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Building a Synth Bass with Tone.js

santispavajeau profile image Santiago Salazar Pavajeau Updated on ・3 min read

As my first main experiment with JavaScript, I built an app to play around with chord progressions which allows the user to add different combinations of chords to a song and experiment with chord progressions to provide a quick and simple 'song-making' experience.

This project has really helped me improve my JS skills and it helps me to keep coding when I need a break from other projects.

So, I have been looking into improving the code and adding more features since the first iteration, and so recently I was able to add a synth bass keyboard with the Tone.js library. Here I explain the process.

Implementing Tone.js

I find this library very interesting because it comes with a synthesizer right out of the box. So all the common properties of sound design like oscillator/wave types, attack, release, frequency, envelope, detune, filter, etc. can be set and played.

It is fairly straightforward to get the 'keyboard' working since a synth can be initialized with:

const synth = new Tone.Synth().toDestination()
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And different keys can be played by just by passing a note and duration value:

synth.triggerAttackRelease("A1", "8n")
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However, what really excites me about the library is to be able to design the sound of the synthesizer, so I started by adding buttons that can change the wave shape of the oscillator, so it can sound softer(sine) or more robotic(sawtooth). This can be achieved by simply setting:

synth.oscillator.type = "sawtooth"
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Checkout the method where the Synth Bass is implemented.

Keydown event listener and switch statement

Now to implement the actual feature of playing the 'synth bass' notes when pressing keyboard keys we can just use event listeners for keydown. This type of event has an event.code property so the switch statement can tell which key has been pressed trigger a different note with each key.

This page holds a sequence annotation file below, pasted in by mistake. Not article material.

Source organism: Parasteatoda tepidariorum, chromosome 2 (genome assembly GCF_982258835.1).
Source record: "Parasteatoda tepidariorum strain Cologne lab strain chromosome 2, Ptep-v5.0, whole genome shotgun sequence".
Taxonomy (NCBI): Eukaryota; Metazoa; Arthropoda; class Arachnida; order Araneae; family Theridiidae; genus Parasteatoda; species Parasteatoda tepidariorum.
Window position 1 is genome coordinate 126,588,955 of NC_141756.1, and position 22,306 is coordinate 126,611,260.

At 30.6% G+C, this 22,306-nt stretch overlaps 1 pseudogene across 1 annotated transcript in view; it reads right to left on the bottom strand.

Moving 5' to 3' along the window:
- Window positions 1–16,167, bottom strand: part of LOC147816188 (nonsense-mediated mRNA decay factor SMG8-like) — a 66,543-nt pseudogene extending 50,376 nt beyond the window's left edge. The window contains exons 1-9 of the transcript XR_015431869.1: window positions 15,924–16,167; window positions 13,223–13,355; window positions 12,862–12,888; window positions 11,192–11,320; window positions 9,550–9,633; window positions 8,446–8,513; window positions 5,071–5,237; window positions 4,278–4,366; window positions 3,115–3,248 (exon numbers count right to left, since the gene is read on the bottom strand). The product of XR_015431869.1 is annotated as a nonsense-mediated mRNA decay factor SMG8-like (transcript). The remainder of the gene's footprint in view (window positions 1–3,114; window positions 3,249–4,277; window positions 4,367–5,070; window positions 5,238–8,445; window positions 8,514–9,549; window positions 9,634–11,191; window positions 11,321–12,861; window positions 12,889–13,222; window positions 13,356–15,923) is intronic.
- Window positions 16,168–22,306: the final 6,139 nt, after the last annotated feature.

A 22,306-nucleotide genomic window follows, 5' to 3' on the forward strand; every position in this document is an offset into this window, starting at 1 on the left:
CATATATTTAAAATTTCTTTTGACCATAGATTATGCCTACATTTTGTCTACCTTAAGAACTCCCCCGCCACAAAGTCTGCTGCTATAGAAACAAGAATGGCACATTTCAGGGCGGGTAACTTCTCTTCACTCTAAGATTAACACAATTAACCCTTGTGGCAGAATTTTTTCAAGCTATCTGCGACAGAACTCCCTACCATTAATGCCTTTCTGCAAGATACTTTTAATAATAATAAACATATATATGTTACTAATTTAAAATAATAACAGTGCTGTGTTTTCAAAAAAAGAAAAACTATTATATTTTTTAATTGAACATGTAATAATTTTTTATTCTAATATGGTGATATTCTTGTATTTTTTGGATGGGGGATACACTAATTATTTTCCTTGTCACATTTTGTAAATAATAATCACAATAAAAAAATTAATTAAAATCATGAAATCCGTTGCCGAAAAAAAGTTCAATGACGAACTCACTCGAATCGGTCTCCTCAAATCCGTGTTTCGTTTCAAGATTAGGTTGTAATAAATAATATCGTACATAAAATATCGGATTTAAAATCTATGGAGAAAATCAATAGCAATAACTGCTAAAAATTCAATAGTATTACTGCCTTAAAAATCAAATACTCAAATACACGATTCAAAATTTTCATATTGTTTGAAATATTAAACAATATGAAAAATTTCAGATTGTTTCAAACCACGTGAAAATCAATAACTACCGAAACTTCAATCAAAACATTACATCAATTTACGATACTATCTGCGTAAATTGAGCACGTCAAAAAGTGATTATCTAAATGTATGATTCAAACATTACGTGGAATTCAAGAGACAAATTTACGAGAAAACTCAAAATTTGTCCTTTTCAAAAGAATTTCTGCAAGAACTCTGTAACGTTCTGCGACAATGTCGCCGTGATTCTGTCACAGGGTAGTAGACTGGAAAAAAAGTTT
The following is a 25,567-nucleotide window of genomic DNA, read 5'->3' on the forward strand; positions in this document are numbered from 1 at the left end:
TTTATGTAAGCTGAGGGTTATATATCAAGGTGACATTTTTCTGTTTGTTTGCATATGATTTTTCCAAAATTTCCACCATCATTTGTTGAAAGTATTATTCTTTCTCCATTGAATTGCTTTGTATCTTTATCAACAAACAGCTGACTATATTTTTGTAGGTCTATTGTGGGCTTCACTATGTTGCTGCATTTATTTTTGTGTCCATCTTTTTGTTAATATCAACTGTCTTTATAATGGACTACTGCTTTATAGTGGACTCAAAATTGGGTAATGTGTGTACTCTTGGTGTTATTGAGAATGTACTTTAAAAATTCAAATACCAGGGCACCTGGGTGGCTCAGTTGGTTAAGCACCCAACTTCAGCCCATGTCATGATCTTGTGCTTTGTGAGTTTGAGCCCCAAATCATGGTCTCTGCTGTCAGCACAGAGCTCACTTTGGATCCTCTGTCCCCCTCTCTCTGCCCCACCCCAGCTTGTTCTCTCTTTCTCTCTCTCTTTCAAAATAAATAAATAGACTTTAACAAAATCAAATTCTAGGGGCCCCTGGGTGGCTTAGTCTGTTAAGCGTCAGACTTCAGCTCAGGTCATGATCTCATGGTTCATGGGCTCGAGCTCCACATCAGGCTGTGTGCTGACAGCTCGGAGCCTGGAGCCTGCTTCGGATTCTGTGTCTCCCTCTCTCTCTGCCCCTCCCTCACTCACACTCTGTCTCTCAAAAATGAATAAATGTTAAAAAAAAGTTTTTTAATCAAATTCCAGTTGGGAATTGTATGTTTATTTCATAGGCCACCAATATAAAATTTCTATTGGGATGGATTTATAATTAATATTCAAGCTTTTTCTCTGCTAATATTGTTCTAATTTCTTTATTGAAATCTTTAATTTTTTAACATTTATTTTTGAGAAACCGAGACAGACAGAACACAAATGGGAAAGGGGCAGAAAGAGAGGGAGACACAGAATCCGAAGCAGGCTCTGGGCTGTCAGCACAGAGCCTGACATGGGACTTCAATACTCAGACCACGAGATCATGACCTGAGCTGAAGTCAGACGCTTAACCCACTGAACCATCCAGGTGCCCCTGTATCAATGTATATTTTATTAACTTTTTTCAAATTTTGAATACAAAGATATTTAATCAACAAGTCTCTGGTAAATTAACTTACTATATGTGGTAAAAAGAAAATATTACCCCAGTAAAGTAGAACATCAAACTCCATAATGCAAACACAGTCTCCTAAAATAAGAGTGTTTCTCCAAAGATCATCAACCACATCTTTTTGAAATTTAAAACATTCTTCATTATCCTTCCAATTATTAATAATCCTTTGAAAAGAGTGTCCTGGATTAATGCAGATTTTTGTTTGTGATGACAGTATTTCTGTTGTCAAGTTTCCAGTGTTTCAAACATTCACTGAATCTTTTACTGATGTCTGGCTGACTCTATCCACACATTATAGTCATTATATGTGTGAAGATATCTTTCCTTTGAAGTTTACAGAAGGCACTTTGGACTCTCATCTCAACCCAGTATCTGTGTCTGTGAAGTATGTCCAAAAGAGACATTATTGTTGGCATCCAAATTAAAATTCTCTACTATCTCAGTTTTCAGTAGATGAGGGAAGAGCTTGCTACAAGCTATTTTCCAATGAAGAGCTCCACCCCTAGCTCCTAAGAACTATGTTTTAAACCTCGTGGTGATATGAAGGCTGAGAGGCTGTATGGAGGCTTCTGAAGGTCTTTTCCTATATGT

document.addEventListener("keydown",  (e) => {

            switch (e.code) {
                case "ShiftLeft":
                  return synth.triggerAttackRelease("A1", "16n")
                case "KeyZ":
                  return synth.triggerAttackRelease("A#1", "16n")
                case "KeyX":
                  return synth.triggerAttackRelease("B1", "16n")
                case "KeyC":
                  return synth.triggerAttackRelease("C2", "16n")
                /// ETC...
                default:
                  return
              }
        })

    }
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As the code shows, coupling the event listener with a switch statement allows triggering a specific note for each key. Our e.code argument changes with each keypress so for example pressing left shift (ShiftLeft) will play an 'A1' for the duration of an eight note.

So the synth bass currently plays by pressing keys in between the left and right shift to have all lower 12 notes and from A to Enter for the 12 higher octaves which allows to play higher and lower notes easily.

Event listener for oscillator wave type

I implemented a basic on click event listener to change the wave type and sound of the Synth Bass.

So I added some buttons to the synth bass card where the type of the wave can be picked to change the sound of the synth bass. The options are sine, sawtooth, triangle, and square. To acheive this we just add buttons and corresponding event listeners that set the type of wave.

   <button class="waves">Triangle</button>
   <button class="waves">Sawtooth</button>
   <button class="waves">Square</button>
   <button class="waves">Sine</button>
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const wavesButtons = document.querySelectorAll("button.waves")

for( let wavesButton of wavesButtons){
   wavesButton.addEventListener("click", (e) => {
      synth.oscillator.type = e.target.innerText.toLowerCase()
   })
}
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In this case, I only use the lowercase inner text of the buttons to set the oscillator wave type because these texts correspond to the properties that synth.oscillator.type accepts.

Looking forward

I am looking to improve the UI/UX layout but haven't been able to decide on a specific idea. However, I am thinking of making the app more accessible implementing some type of mini-modals tutorial. Also looking to add some feature that helps the user decide which chord progressions to use either by showing chord progressions of actual songs or by a 'smart' suggestion' of a good next chord depending on the theme wanted for the song. There are many possibilities of where this project can be headed to which will surely keep me busy building for a long time.

Please feel more than welcome to share any thoughts/ideas and reach out!

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